The diversity of the human antibody repertoire that is generated by V(D)J gene rearrangement is extended by nine constant region genes that give antibodies their complex array of effector functions. The application of high throughput sequencing to the study of V(D)J gene rearrangements has led to significant recent advances in our understanding of the antigen-binding repertoire. In contrast, our understanding of antibody function has changed little, and mystery still surrounds the existence of four distinctive IgG subclasses. Recent observations from murine models and from human studies of VDJ somatic point mutations suggest that the timing of emergence of cells from the germinal center may vary as a consequence of class switching. This should lead to predictable differences in affinity between isotypes. These differences, and varying abilities of the isotypes to fix complement and bind FcRs, could help coordinate the humoral defenses over the time course of a response. We therefore propose a Temporal Model of human IgE and IgG function in which early emergence of IgE sensitizes sentinel mast cells while switching to IgG3 recruits FcγR-mediated functions to the early response. IgG1 then emerges as the major effector of antigen clearance, and subsequently IgG2 competes with IgG1 to produce immune complexes that slow the inflammatory drive. Persisting antigen may finally stimulate high affinity IgG4 that outcompetes other isotypes and can terminate IgG1/FcγR-mediated activation via the inhibitory FcγRIIB. In this way, IgG antibodies of different subclasses, at different concentrations and with sometimes opposing functions deliver cohesive, protective immune function.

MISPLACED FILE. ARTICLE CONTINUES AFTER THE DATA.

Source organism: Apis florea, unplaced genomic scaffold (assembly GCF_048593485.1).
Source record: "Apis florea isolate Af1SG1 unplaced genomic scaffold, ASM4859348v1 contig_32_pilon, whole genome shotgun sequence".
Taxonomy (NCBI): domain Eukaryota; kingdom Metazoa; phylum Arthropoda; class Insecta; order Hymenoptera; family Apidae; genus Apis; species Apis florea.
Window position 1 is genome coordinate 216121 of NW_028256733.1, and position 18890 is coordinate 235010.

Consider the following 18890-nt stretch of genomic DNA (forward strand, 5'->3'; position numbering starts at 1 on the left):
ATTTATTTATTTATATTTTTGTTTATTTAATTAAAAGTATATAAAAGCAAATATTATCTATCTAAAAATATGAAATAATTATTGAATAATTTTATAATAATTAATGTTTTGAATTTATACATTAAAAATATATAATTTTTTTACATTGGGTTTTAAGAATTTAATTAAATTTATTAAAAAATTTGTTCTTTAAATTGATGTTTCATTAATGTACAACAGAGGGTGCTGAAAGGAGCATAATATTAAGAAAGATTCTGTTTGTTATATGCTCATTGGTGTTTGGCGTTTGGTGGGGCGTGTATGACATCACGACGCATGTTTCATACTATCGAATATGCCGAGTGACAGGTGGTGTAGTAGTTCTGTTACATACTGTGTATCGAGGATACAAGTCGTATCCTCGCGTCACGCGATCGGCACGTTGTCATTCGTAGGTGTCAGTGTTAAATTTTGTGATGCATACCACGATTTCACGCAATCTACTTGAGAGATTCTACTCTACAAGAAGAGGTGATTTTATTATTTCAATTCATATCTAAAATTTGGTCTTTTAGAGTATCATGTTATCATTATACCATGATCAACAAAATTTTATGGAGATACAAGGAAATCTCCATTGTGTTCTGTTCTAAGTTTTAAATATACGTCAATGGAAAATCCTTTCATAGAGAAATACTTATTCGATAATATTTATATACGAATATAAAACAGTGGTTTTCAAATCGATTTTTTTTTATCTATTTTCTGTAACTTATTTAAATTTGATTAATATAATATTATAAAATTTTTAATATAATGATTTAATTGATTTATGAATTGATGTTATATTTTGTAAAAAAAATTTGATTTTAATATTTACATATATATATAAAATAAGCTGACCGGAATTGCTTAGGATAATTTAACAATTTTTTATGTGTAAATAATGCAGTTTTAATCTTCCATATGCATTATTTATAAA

Keywords: B cell differentiation; IgE; IgG subclasses; affinity maturation; antibody function; class switching; humoral immunity.